Ryan Murphy Says There Should Be A Memorial For Dahmer's Victims

by Emell Adolphus

EDGE Media Network Contributor

Saturday October 29, 2022
Originally published on October 28, 2022

While doing research for his hit Netflix series "Dahmer — Monster: The Jeffrey Dahmer Story," creator Ryan Murphy said he and his team reached out to 20 victims' families and friends in preparation for the story.

As reported by The Hollywood Reporter, Murphy has received public push back from the people who were close to Dahmer's victims, with many saying that the Netflix show has retraumatized them for "nothing." But Murphy paints a picture of painstaking research when talking about his pursuit to tell the story.

"It's something that we researched for a very long time," Murphy said at an event for the show at the DGA Theatre in Los Angeles on Thursday. "And we — over the course of the three, three and a half years when we were really writing it, working on it — we reached out to 20, around 20, of the victims' families and friends trying to get input, trying to talk to people."

According to him, "not a single person responded" to their requests to know more and understand the events surrounding their connections to Dahmer.

"So we relied very, very heavily on our incredible group of researchers who... I don't even know how they found a lot of this stuff," said Murphy. "But it was just like a night and day effort to us trying to uncover the truth of these people."

Rita Isbell, sister of Errol Lindsey, who was murdered by Dahmer at age 19, said Netflix was profiting off the tragedy. The mother of Tony Hughes, who had a relationship with Dahmer before he was murdered, said the series overly dramatized her son's story.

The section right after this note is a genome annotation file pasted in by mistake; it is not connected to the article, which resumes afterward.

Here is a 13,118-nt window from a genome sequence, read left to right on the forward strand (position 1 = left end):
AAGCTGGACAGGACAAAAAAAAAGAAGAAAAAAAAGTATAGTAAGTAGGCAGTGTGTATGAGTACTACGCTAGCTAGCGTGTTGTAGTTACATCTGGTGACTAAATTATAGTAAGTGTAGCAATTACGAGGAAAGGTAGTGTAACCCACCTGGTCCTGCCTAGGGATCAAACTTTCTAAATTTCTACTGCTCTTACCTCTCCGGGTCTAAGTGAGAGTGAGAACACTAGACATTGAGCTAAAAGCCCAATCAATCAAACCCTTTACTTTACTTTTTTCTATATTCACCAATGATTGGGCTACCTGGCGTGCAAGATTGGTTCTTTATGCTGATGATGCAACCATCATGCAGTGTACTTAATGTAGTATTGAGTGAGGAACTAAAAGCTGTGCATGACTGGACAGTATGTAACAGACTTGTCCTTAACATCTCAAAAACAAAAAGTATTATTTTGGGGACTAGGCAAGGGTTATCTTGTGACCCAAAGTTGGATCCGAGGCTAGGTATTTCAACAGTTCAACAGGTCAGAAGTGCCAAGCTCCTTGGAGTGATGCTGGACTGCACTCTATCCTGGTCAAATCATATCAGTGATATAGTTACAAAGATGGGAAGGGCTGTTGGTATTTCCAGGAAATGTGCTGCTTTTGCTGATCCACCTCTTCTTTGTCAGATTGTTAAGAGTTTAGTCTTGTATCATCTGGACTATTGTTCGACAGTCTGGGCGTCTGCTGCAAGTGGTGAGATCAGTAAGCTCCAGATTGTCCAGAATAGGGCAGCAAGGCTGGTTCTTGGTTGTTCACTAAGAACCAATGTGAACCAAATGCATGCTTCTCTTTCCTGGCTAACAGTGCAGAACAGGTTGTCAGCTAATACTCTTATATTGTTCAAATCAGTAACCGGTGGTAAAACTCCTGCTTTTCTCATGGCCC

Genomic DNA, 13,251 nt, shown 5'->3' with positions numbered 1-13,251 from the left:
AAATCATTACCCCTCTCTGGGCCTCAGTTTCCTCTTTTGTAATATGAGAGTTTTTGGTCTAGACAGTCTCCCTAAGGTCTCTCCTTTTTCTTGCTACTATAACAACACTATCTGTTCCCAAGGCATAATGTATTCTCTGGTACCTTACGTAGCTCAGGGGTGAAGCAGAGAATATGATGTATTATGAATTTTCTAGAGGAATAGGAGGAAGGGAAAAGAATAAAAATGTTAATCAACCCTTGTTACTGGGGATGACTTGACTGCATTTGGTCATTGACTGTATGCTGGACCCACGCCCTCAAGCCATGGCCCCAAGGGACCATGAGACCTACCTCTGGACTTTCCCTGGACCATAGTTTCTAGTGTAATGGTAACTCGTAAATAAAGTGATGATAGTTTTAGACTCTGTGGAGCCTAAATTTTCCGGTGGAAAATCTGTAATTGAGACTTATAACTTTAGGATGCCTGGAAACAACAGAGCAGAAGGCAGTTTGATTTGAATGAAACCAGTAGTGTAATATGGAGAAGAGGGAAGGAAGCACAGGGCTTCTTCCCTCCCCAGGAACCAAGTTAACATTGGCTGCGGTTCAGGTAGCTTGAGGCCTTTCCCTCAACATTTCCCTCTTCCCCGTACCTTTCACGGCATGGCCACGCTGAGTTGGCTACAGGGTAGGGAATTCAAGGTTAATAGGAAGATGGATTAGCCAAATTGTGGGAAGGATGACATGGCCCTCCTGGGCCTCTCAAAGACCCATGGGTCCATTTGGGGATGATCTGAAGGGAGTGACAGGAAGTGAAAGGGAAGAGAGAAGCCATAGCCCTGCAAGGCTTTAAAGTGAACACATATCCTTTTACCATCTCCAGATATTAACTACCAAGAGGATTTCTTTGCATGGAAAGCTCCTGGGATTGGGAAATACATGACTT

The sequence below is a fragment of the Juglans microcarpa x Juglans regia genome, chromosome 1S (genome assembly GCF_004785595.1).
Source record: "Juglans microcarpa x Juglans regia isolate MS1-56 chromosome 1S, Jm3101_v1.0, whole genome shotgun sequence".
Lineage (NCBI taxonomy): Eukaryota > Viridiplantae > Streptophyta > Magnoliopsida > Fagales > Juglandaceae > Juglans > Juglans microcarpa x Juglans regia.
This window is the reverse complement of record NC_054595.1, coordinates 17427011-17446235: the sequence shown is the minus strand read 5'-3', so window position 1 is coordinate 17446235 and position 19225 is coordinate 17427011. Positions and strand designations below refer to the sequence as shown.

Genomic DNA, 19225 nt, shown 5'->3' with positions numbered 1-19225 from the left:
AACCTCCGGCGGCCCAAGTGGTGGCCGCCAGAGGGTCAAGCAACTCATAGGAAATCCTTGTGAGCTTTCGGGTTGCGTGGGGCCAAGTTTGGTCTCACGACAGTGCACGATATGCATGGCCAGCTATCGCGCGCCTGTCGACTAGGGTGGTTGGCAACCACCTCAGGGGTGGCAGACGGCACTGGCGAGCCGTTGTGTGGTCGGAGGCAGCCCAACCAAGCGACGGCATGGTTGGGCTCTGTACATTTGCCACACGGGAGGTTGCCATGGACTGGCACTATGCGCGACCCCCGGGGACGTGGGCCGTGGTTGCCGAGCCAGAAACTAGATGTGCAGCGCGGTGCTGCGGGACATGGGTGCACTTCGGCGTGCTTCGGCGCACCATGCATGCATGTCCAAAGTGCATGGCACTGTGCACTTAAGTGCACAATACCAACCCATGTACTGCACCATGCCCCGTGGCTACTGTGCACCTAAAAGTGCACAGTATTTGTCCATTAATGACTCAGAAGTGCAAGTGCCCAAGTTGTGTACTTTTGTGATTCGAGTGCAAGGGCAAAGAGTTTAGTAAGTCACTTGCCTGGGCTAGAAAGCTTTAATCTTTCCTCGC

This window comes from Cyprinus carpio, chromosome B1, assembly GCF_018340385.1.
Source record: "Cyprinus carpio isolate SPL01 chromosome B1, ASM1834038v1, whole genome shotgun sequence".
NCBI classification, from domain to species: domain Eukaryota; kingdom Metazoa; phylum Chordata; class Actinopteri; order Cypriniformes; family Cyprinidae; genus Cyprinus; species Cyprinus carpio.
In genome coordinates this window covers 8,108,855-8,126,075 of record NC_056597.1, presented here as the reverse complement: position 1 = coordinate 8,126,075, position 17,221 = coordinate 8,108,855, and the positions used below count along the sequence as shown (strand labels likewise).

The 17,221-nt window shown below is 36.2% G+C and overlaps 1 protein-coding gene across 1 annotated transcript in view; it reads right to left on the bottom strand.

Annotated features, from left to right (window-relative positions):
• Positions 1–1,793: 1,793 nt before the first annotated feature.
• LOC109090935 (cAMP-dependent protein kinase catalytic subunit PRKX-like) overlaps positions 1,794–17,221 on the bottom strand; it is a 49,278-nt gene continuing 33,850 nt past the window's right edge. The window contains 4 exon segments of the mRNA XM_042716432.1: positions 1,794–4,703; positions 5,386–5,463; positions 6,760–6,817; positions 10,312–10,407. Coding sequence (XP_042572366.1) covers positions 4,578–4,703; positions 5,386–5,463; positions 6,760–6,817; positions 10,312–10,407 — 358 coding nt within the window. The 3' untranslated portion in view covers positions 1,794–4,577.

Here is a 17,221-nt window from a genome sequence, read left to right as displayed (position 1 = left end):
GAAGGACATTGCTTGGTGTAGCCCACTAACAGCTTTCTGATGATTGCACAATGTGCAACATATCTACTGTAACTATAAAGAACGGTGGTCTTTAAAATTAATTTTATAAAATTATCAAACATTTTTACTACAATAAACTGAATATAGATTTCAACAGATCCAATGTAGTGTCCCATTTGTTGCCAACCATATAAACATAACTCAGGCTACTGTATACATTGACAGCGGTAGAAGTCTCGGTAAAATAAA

To that criticism, Murphy explained that the show was meant to make the victims more than just numbers on Dahmer's murder list.

"Something that we talked a lot in the making of it is we weren't so much interested in Jeffrey Dahmer, the person, but what made him the monster that he became," said Murphy. "We talked a lot about that... and we talked about it all the time. It's really about white privilege. It's about systemic racism. It's about homophobia."

Paris Barclay, who directed episodes six and 10, said the show is meant to celebrate the lives of Dahmer's victims.

"We really want it to be about celebrating these victims," Barclay added. "When Tony writes 'I won't disappear' on that last card, that's what this show is about. It's about making sure these people are not erased by history and that they have a place and that they're recognized and that they were important and that they lived full lives. And they came from all sorts of different places, but they were real people."

Niecy Nash, who plays Dahmer's neighbor Glenda Cleveland in the show questioned why there hasn't been a memorial set up for Dahmer's victims. Seemingly agreeing with that idea, Murphy even offered to pay for it himself.

"Anything that we could do to get that to happen," Murphy said. "I do think there should be something. And we're trying to get a hold of people to talk about that. I think there's some resistance because they think the park would attract people who are interested in paying homage to the macabre... but I think something should be done."

What do you think?